Category: Entertainment & Nightlife
Posted: May 1, 2009 9:56 AM
I grew up with a not-uncommon aversion to country music. In my midwestern high school, country meant Garth Brooks, Shania Twain, cowboy hats, chewing tobacco, pick-up trucks with Confederate flags stuck to rusted-out bumpers. For a time, I thought all music that featured a twangy singer was like this. My associations kept that terminally uncool genre at arm's length. I listened to Nirvana, Pearl Jam, The Fugees, OutKast--and overdosed on classic rock.
As college and experience opened my world, however, I realized ignoring everything that features steel guitars, twangy voices, fiddles, and cowboy hats is to ignore a major, fascinating chunk of American music. It turns out that if you follow Garth Brooks back a few steps, you get Johnny Cash. Follow him back and you get the Carter Family.
Next thing you know, you're reading books about toothless hillbillies in turn-of-the-century Appalachia, hard-living blues men in the South, and how they passed around songs that are now sung by Bob Dylan and the White Stripes.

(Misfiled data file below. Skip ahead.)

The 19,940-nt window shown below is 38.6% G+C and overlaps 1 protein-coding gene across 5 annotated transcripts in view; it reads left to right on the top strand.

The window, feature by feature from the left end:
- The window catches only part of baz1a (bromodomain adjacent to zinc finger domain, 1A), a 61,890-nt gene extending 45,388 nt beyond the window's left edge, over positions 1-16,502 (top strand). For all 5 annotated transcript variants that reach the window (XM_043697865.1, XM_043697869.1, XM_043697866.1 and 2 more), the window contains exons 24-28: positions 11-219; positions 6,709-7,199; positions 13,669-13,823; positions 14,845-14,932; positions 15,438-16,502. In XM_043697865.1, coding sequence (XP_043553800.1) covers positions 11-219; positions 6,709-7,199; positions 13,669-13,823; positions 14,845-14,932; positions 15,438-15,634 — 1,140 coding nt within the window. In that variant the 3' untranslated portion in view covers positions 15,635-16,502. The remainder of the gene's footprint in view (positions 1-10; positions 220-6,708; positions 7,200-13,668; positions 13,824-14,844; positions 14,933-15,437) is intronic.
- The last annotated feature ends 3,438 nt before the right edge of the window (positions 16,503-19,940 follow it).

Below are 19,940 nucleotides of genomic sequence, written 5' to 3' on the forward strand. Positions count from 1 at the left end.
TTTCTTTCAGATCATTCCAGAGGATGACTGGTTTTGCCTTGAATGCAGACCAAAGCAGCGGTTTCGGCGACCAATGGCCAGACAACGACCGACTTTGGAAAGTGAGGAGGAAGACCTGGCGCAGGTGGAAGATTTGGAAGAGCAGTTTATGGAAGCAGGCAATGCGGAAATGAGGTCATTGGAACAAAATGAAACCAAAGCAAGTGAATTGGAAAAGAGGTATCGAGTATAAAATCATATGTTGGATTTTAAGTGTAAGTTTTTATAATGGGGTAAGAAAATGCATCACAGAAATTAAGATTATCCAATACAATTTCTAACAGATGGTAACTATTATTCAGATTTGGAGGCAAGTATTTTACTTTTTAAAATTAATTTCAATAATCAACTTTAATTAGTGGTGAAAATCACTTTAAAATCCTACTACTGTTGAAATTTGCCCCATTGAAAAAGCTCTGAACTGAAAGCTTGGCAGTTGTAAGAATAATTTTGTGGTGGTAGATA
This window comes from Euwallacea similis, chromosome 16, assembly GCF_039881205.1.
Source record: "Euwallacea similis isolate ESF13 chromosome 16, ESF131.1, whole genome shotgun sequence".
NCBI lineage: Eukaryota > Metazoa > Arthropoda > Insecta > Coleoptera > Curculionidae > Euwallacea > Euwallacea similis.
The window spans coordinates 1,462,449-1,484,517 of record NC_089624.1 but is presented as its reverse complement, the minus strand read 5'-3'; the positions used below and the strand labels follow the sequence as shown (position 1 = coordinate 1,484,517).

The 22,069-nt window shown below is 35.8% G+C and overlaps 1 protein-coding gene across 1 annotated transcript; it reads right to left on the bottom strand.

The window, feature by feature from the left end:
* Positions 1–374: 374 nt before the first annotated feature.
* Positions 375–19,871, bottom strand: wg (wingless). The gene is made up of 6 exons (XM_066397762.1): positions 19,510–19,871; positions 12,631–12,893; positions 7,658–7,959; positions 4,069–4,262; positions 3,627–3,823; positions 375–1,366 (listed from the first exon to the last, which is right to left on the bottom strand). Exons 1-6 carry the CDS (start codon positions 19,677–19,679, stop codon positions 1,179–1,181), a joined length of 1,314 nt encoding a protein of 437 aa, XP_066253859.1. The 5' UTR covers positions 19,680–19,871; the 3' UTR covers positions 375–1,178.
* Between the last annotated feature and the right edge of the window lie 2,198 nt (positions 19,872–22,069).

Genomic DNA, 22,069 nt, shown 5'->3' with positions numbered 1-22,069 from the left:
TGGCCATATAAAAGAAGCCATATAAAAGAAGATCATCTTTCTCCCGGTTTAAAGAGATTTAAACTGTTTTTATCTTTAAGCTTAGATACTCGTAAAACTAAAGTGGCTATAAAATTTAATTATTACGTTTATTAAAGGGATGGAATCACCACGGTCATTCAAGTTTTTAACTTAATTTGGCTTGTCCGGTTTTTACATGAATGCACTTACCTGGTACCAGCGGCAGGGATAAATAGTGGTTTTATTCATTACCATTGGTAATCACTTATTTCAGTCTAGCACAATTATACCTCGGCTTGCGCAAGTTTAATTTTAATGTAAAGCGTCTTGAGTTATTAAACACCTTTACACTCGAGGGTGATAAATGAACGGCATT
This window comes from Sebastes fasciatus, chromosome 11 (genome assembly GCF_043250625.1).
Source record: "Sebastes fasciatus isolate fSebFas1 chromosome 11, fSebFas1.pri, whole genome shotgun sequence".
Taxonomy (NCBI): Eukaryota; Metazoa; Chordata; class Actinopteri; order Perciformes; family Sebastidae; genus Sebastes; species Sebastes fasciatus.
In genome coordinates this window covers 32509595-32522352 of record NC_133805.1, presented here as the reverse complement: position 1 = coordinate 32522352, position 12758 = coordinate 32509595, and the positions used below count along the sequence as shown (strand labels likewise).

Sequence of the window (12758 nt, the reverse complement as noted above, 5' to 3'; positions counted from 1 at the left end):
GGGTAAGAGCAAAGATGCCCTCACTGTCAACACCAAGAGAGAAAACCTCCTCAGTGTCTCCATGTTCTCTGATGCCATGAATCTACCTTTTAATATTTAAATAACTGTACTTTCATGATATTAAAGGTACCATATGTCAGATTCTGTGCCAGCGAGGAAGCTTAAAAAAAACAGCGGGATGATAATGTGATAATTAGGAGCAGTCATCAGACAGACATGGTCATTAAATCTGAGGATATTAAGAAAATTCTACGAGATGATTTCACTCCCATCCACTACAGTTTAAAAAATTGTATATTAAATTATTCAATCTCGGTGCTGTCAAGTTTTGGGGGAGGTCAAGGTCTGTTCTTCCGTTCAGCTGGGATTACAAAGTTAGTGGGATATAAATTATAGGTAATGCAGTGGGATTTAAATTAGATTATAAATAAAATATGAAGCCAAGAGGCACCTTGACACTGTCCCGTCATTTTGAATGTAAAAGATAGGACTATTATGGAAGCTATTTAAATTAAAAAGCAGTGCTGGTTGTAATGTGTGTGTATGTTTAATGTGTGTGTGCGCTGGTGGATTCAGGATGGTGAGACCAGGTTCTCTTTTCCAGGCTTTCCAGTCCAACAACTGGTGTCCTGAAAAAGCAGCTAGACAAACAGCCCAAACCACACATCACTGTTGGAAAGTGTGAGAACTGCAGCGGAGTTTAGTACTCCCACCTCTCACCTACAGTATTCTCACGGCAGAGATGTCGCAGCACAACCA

Mike Seeger played a significant role in introducing American roots music to pop culture. He founded the influential folk group The New Lost City Ramblers in the late '50s, a band that was on the crest of the '60s folk revival.
The New Lost City Ramblers were traditionalists, and they found and recorded hundreds of old American songs that are now considered standards. He may not be as well known as his brother, Pete Seeger, or Dylan, who built off the foundations of the New Lost City Ramblers' traditionalism and put his own stamp on it, but Mike Seeger's legacy is substantial.
When Seeger stops at folk-friendly Swallow Hill tonight, he'll play a generous program stuffed with a lifetime's worth of studying and playing old-time Americana. He'll sing, tell stories behind the songs, and play the banjo, the harmonica, guitar, and fiddle. Anyone with a curiosity about the origins of American music will be inspired by one of our living legends.
Fri, May 1, 8 p.m.
Daniels Hall @ Swallow Hill, 71 East Yale Ave., 303-777-1003
$16/adv, $18/dos, All Ages